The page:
Baptist Polity

Discussion in 'Baptist History' started by Rev. G, Oct 23, 2002.

  1. Rev. G

    Rev. G
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    What is "historic" Baptist polity?
    How did previous generations of Baptists understand the "authority" of the pastor? Of deacons? Was there a time when Baptists maintained a plurality of elders? Your thoughts?

    By the way, here is a helpful link to a book on the subject.

    http://www.founders.org/library/polity/

    Rev. G

    [ October 23, 2002, 11:43 PM: Message edited by: Rev. G ]
     
  2. Daniel David

    Daniel David
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    I believe the Bible teaches a plurality of elders as correct polity (doctrine, theology, ministry direction, budget, etc.).

    I also believe that some issues need to be decided upon by the whole church (discipline, membership, new elders, new deacons, etc).
     
  3. Daniel Dunivan

    Daniel Dunivan
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    Preach,

    He didn't ask about what the Bible says on the issue; he asked about the historical understanding within baptist churches.

    Rev,

    It depends upon the group you are discussing. Because the baptist movement was quite disjunctive from the start, it is difficult to say baptists as a whole have ever done anything so particular in a resemblance of harmony. Do you have a particular instance in mind?

    Also, define what you mean by a plurality of elders?

    Grace and Peace,

    Danny
     
  4. Rev. G

    Rev. G
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    Daniel:

    Although there were two "streams" of Baptists (Regular and General), were the polities similar? I'm thinking of no particular instance.

    As far as "plurality of elders," that has to do with having a "board of elders" / a "plurality of pastors" / more than one pastor / etc.

    Rev. G
     
  5. rsr

    rsr
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    While this doesn't address all your questions, I found it helpful:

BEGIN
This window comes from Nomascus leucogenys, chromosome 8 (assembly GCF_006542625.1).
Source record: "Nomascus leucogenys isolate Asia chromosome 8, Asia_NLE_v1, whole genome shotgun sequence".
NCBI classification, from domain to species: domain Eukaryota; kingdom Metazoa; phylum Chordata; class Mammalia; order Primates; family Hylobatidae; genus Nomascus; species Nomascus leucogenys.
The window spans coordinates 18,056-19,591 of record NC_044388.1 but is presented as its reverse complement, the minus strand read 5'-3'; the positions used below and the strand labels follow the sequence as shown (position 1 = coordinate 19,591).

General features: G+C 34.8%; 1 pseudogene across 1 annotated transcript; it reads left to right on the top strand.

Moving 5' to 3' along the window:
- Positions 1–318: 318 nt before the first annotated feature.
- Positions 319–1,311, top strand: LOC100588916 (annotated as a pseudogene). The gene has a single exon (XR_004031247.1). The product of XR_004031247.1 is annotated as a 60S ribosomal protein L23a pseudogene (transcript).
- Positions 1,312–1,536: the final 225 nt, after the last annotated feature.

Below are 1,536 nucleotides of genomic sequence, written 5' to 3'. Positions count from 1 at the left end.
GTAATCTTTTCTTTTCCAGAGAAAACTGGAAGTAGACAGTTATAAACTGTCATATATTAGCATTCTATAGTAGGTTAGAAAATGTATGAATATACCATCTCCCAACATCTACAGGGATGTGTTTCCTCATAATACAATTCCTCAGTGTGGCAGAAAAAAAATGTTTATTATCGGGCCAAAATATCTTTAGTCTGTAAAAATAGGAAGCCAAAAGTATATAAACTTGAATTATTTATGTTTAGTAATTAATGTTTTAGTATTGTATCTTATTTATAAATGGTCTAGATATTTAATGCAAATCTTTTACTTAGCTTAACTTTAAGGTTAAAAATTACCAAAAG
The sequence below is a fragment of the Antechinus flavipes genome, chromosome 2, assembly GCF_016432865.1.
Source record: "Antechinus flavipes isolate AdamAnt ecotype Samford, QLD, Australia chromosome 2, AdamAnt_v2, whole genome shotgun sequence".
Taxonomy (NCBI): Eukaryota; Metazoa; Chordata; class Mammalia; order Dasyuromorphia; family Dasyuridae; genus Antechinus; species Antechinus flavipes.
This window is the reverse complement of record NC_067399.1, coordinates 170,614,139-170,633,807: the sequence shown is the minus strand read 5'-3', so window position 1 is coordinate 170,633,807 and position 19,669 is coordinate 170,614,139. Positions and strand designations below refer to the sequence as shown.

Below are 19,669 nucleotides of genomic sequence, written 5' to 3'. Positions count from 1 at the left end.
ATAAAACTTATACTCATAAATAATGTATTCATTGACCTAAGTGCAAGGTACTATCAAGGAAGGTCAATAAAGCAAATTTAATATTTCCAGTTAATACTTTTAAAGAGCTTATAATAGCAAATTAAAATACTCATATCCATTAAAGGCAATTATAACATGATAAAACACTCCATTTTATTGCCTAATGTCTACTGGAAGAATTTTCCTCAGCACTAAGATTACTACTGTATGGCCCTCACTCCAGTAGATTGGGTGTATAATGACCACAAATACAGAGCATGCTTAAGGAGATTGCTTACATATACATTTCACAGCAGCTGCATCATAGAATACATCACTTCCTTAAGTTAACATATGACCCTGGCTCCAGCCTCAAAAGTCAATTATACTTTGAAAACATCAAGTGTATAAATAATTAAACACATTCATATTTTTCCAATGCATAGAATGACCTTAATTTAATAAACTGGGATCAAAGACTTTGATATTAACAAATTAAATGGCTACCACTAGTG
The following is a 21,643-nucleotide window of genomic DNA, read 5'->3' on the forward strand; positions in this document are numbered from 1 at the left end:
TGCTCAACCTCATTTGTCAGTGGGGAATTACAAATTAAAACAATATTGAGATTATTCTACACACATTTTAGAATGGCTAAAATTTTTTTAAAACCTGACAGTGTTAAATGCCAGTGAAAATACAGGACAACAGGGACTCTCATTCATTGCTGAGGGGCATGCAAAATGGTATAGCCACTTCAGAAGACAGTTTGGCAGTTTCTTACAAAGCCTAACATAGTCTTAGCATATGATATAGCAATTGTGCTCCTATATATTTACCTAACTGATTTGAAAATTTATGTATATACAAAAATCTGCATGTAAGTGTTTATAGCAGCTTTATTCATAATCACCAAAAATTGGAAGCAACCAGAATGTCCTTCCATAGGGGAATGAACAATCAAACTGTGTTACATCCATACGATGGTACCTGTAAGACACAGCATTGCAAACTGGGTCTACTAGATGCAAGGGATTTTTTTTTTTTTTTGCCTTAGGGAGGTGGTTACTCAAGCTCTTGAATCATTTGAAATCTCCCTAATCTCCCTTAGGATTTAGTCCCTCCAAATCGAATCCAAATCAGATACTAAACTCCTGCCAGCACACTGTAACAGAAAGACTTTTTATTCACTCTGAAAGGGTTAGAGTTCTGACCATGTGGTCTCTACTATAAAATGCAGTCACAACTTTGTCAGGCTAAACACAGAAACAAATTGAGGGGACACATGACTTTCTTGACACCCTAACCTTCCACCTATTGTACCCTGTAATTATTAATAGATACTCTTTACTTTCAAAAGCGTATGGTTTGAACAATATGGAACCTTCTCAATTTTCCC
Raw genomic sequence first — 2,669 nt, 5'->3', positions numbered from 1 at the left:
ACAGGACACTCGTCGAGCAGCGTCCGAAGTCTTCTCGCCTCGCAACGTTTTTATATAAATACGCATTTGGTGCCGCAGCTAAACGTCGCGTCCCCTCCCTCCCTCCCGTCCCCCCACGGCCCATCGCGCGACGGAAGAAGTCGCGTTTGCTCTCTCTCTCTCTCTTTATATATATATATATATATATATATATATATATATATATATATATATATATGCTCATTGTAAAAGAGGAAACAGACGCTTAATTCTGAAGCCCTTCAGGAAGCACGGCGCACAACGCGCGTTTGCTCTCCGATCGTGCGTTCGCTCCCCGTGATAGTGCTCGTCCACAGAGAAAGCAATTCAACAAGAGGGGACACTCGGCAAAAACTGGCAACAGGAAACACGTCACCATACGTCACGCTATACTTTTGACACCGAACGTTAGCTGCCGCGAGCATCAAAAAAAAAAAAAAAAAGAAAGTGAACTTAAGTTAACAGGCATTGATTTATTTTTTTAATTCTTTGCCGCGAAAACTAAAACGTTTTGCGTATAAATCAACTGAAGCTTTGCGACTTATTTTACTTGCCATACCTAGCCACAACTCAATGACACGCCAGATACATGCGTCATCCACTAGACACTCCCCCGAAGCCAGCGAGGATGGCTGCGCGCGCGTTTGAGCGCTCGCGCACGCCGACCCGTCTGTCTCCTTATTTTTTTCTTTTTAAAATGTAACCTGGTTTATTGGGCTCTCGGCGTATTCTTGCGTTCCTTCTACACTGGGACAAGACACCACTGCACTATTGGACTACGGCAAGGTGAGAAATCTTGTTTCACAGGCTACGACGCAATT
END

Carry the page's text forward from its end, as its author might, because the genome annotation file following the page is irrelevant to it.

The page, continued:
http://www.baptisthistory.org/pamphlets/congregationalism.htm

    A couple of other sites:
    Scottish Baptist, 17th Century:
    http://www.graceonlinelibrary.org/etc/printer-friendly.asp?ID=37

    The language of the 1689 London Confession assumes more than one elder:

    So does the 1660 Standard Confession:

    [ October 24, 2002, 04:06 PM: Message edited by: rsr ]
     
  6. Daniel Dunivan

    Daniel Dunivan
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    Rev,

    I don't have my reference works in front of me and this question is so large it could be researched ad infinitum; however, I do remember that John Smyth and Thomas Helwys were both leaders in the earliest baptist group (General). Smyth was the main leader, but Helwys had enough leadership to keep many of the group from converting to anabaptist (Meddinite, sp?) and lead them back to establishing the first baptist church in Spitalfield (sp?), England--near or in London.
     
  7. rsr

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    From the Helwys Confession (1611):

     
  8. Daniel Dunivan

    Daniel Dunivan
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    Thanks rsr [​IMG]
     
  9. J.R. Graves

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    Historically and Biblically are two different times. I think there is some proof for a plurality of elders among Baptist churches in England in the 17th century. However I think you will be hard pressed to find it practiced in America. I have found it interesting that strong calvinists such as Boyce and Mell did not teach or pratice a plurality of elders.
     
  10. rsr

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    The Philadelphia Confession (1742) appears to treat multiple elders as the norm:

     
  11. Jeff Weaver

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    J. R. Graves noted:

    Primitive Baptists in America have tended toward a pluarality of elders WHEN there were enough to go around. I think this is perhaps why it has fallen into disuse in the US -- specifically in colonial/early federal years there simply weren't enough elders to adequately supply each congregation, and that is why singular elders is the current norm. Hopefully that sentence made sense.
     
  12. rsr